West Ashley, 1975 Magwood Drive
It helps to speak a little Spanish at Koi, the first local sushi joint I’ve seen with Latino guys banging out California rolls by the boatload. It’s an interesting concept, with a sort of a cross-cultural fusion, an ethnic blend that seems to show up in the food — the first indication came in a complimentary bowl of fake crab meat slivers topped with hot chiles and a sprinkling of crunchy “tempura” batter that presumably are the crumbs from the fryer, ingeniously recycled. However they make them, they personify the cool touch of a place that sorely lacks any vestige of Japanese authenticity, but somewhat makes up for it with spicy inventiveness.
If you somehow hopped the Pacific to Japan, learned the language, got a visa to stay longer than three months, weaseled your way into a Japanese sushi restaurant, and convinced the chef to hire you on for the purpose of learning his art, you wouldn’t touch a piece of fish for three years. You would cook rice, lots of rice, and you would learn the process to cool it in a big cypress tub with a flat paddle and dress it with rice vinegar, salt, and sugar until it became what the Japanese call shari. Only after having mastered this would you move on to four more years of selecting and butchering fish.
Something tells me that the two guys behind the sushi bar haven’t spent the last seven years in Japan; in fact, they told me as much. The senior chap came to sushi from a stint on a hibachi grill after figuring that “learning sushi was the way to move up.” If he took his talent to Tokyo, they might feed him to some sumo champion, or at least make him learn how to cook rice properly, but in the suburban environs of Charleston, the approach of Koi keeps the tiny strip-mall space packed with large crowds, screaming kids, and the lingering smell of miso and burnt sesame seeds.
Koi can provide a decent meal, if you are smart about what you order. They also run a busy take-out business. This is not fine dining; it’s a typical Asian joint devoid of anyone who looks even remotely Asian, plying the Americanized landscape of sushi. Aim for the seats at the left-hand side of the little sushi bar in the back, bathed in the cool breeze of an oversized air vent and serenaded by the cool trickle of a cheap tabletop cascading fountain. Although you probably don’t have to wear shorts to survive a meal, it can get a bit warm in there, unsettling for a sushi joint. Follow a few basic rules for ordering and you’ll come out fine:
Don’t order the hibachi entrees. Hibachi, or the annoying chop-chop routine at the heart of every “Japanese” steakhouse in town, is rarely any good when the little showman makes it right there in front of you, let alone when some guy flips your food behind the wizard’s curtain. If you sit in a place and smell the stench of burnt sesame seeds, don’t order from the flattop.
Stay away from the tempura. If you want great tempura, go down to Shi Ki next to the Blockbuster on East Bay Street, where the sweet potatoes and fresh asparagus come with an ethereal crust unlike any of the doughy, overwrought stuff caking the whole broccoli tops at Koi. Even the best Japanese places often have trouble serving great tempura, it’s a delicate art — and not one prone to success in a budget joint.
Embrace the sushi and go with the ethnic flow, but be careful. Messing with these Latino boys could leave you a burning heap of hibachi grill char on the pale gray carpet. They have a propensity for heat and wasabi in a very un-Japanese sense. Forget the subtle balance of the fish’s umami with the salty, sour, sweet, and bitter. They will blow your head off — like when they run out of salmon roe. Check your sushi or the little jokester might have served you some gunkan-maki (battleship sushi) with an oversized powder keg below. In my case, the “substitute” for the soft, salty salmon egg was a flying fish roe that had been soaked in faux wasabi (horseradish paste dyed green). The effect of inattentively downing the whole thing in one bite almost sent me to the mat. Sushi at Koi, I decided, was a contact sport, very American indeed.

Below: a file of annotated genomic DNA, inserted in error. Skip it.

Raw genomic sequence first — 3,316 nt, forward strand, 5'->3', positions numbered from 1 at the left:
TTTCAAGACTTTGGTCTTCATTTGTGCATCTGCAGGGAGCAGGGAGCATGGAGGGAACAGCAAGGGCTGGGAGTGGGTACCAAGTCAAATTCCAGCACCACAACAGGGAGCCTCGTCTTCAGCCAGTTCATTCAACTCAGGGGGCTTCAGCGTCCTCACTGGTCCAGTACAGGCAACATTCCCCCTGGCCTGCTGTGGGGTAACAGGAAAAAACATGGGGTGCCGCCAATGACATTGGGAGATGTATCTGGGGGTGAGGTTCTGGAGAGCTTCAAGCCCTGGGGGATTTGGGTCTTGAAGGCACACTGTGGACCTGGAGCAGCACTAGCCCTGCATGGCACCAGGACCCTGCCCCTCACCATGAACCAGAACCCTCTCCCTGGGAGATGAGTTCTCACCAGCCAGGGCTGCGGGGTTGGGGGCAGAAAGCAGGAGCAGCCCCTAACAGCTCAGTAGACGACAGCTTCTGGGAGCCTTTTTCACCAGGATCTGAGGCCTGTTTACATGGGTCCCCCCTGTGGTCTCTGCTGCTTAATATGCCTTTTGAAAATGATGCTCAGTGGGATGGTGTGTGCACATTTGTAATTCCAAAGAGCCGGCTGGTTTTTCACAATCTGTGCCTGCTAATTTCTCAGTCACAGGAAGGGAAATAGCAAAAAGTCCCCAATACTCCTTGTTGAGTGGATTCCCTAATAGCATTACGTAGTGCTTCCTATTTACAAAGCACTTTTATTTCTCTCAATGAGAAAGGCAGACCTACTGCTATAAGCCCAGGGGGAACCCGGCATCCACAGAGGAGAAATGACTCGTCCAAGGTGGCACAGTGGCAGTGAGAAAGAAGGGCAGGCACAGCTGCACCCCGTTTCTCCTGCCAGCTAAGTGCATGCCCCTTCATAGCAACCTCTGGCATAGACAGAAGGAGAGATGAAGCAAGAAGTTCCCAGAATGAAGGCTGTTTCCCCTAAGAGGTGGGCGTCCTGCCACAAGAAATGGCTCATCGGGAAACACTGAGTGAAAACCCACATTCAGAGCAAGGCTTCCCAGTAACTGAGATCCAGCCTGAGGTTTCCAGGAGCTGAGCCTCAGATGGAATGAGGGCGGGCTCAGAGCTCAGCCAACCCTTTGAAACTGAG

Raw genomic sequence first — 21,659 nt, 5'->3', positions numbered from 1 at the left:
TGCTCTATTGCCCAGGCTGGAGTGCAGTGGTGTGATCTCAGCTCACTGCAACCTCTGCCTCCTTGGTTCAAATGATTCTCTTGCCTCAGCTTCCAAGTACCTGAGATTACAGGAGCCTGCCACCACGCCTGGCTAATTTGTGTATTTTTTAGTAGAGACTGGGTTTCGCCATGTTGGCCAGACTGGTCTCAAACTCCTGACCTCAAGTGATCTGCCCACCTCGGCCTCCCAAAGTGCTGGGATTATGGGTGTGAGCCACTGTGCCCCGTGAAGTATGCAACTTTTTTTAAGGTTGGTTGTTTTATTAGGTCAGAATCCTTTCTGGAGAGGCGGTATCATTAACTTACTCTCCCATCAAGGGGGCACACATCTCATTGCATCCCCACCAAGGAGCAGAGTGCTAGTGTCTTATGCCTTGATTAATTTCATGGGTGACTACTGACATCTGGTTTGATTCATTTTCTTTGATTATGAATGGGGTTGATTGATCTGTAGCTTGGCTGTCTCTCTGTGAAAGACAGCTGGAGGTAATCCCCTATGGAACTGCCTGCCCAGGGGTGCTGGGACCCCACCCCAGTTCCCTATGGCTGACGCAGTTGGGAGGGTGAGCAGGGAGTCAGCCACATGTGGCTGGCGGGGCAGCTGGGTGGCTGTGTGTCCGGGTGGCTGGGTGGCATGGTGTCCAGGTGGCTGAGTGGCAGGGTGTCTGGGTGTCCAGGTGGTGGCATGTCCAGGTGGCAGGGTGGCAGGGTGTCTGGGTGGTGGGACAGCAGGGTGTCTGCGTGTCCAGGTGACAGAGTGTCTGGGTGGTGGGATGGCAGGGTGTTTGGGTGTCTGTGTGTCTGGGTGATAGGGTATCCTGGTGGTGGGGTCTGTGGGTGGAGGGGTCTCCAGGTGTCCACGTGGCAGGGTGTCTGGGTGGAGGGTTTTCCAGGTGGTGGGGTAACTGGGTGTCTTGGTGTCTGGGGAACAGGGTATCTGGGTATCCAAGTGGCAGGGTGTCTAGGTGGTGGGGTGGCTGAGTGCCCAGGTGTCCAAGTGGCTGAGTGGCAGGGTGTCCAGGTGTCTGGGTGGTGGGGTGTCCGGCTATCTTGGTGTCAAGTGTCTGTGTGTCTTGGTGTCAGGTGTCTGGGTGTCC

Their rice tends toward mushiness (most likely improper cooling) and the surprising absence of any wasabi beneath the nigiri-sushi (fish over rice) or within the maki-sushi (rolls) can make for some bland stuff. The tekka-maki (salmon roll $4.50) needs a kick, and I’m sure that the boys will oblige in the future. The more successful dishes take the heat and run with it, while eschewing the rice. My favorite was the Sashimi Spicy Tuna ($7.50), a large roll that replaces the rice with cucumber, wrapped beside some chopped spicy tuna in a classic nori (black seaweed) sheet, and then envelops the whole thing in another layer of sashimi tuna. It is poorly rolled, almost falling apart on the plate, but ingeniously (and judiciously) hit with a liberal sprinkling of hot chile and served with a sly smile.
I’m intrigued by such experiments. I think we need more places like Koi, and to hell with everything having to be some kind of ultra-snazzy, über-authentic, nose-in-the-air panorama, or plastic simulacra replete with fortune cookies, cooks dressed like 19th-century samurai warriors, and flaming onion towers.
Koi is different and, like a multi-ethnic swizzle stick, has the potential to stir the pot. I hope they go further. I want sushi tacos on soft tortillas with sprinkles of nori and crunchy tempura crumbs, fried quail eggs (which they already offer) on top of steamed fish cakes with a spicy tomato chutney, udon noodles with chicken and hominy, perhaps a bit of tripe thrown in there, too. Unless they’re going to send their chefs to Japan, they aren’t going to beat the natives at their own game — they’d better push forward with what they’ve got.